When we think of inflammation, one thing that typically comes to mind is how the body reacts to an injury such as a bruise, cut, bacterial or viral infection (aka, stuffy nose), or a stubbed toe. Basically, when those situations occur, something has happened to damage your tissues or cells. Your body then releases chemicals that trigger a response from your immune system to help rectify the situation. The body wants to remove damaged tissue and pathogens and heal itself, and so inflammation can be a good thing—but it also can be not so good when there is chronic inflammation.
Types of inflammation
Inflammation occurs in two major forms: acute and chronic. When you fall off your bike or cut your finger, your body responds with acute inflammation. Your immune system is activated for a short period of time, sending proteins and antibodies to the injured site so it can help heal the scrape or cut or stuffy nose. In addition, blood flow may be enhanced and continue for a short time to aid healing.
However, if you experience an event that causes your body to set your immune system into a permanent “on” position, then your body will continue to send damaging chemicals to your body and injure your cells. That’s chronic inflammation, and it is associated with a wide variety of health problems.
Read about fighting inflammation with food
Symptoms of inflammation
When inflammation is temporary (acute), you may experience:
- Redness of the skin
- Swollen joints that may be warm to the touch
- Loss of joint function
- Stiffness of the joints
- Joint pain
Symptoms of chronic inflammation, on the other hand, can involve those associated with temporary inflammation but include one or more of the following ones as well:
- Abdominal pain, including symptoms such as gas, bloating, constipation, and diarrhea. These symptoms may be associated with an aggressively permeable gut, which means a leaky gut that permits toxins to enter the bloodstream and thus promote chronic inflammation.
- Chest pain
- Fatigue, resulting from the presence of inflamed cells, which are unable to produce the energy necessary to operate the body.
- Mouth sores (aka, canker sores)
- Joint pain
- Belly fat. Fat cells in the abdomen produce inflammatory chemicals.
- High blood sugar levels cause the number of inflammatory cells (called cytokines) to enter the bloodstream. This raises your levels of damaging, pro-inflammatory molecules.
- Rash and other skin problems. Psoriasis and eczema are two examples of skin issues that are examples of internal inflammation. Both of these conditions are characterized by blotchy, red skin.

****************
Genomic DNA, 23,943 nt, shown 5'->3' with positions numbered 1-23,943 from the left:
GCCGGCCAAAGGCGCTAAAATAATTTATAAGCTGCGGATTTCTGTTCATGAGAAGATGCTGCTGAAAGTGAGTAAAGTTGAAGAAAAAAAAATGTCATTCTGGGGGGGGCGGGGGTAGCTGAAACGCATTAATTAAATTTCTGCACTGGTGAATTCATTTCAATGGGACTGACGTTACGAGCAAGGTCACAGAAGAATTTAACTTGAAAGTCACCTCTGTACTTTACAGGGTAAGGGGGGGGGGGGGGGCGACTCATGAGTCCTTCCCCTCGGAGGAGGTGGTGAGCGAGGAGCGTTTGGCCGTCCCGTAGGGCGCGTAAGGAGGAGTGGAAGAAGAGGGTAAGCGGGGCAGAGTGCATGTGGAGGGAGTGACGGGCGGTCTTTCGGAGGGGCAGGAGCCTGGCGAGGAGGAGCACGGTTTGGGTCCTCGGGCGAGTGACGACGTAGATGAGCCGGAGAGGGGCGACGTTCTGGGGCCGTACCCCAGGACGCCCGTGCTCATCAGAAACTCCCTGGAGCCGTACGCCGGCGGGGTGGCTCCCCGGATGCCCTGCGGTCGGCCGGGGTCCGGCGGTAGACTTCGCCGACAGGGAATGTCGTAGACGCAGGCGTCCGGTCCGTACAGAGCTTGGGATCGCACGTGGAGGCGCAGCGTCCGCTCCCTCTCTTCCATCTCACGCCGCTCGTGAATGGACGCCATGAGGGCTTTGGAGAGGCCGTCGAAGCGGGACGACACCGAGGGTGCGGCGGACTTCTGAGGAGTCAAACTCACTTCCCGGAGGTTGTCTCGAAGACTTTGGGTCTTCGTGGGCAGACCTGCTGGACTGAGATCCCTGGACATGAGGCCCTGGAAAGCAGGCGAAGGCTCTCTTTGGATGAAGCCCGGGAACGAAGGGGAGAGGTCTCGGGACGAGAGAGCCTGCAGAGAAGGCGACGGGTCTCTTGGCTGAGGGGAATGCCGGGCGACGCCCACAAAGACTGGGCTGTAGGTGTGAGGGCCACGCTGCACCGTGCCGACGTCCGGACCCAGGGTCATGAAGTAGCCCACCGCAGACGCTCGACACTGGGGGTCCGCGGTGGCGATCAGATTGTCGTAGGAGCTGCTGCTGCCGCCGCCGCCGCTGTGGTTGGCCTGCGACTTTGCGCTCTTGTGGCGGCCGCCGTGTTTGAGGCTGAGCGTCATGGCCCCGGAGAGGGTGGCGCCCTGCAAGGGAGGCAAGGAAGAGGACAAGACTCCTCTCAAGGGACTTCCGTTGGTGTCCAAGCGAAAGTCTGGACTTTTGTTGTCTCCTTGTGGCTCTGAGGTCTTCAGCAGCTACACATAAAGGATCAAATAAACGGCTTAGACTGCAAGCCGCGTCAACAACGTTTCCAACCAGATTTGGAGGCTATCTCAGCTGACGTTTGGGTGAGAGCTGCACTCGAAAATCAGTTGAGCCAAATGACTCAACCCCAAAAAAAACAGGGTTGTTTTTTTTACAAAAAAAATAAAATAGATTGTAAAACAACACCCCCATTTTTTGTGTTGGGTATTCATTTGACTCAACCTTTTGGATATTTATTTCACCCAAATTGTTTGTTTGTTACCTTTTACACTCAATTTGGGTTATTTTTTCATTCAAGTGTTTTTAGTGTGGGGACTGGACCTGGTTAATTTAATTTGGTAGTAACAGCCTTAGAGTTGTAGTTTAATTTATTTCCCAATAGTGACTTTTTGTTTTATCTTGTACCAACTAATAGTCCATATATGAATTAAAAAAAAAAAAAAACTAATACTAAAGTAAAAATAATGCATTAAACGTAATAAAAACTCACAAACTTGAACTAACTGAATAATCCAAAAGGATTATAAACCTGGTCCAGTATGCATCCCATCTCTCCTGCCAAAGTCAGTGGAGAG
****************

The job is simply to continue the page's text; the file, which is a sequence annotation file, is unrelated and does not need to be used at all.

- Allergies. If you experience a runny nose and watery eyes, you may be suffering with chronic inflammation.
- Bags under your eyes. These are a common indication of inflammation within the body.
- Gum disease. People with gum disease often also have internal inflammation.
- Mental issues. The presence of brain fog, anxiety, or depression, or changes in brain chemistry may cause you to think and act differently.
As this list suggests, chronic inflammation is associated with many serious conditions, including heart disease, obesity, asthma, rheumatoid arthritis, ulcerative colitis, Alzheimer’s disease, sinusitis, hepatitis, and more. What is the takeaway from this information?
What you can do about chronic inflammation
Chronic inflammation is an epidemic and has a significant impact on countless numbers of people around the world. One major step everyone can take to reduce this health threat is to follow an anti-inflammatory diet, which focuses on natural, whole foods, fatty fish, and olive oil (essentially a Mediterranean diet) and eliminates or significantly limits processed foods, red meat, refined carbs (e.g., white flour products), fried foods, soda and other sugar-sweetened beverages, and margarine that contains trans fats (if you like margarine but don't want unnecessary additives, try this one instead).
In addition to reducing inflammation, following an anti-inflammatory diet can improve other aspects of your health. According to Dr. Frank Hu, professor of nutrition and epidemiology in the Department of Nutrition at the Harvard School of Public Health, “A healthy diet is beneficial not only for reducing the risk of chronic diseases, but also for improving mood and overall quality of life.” Try these recipes if you want to incorporate more anti-inflammatory foods into your daily diet.
Harvard Women’s Health Watch. Foods that fight inflammation. Harvard Medical School 2018 Nov 7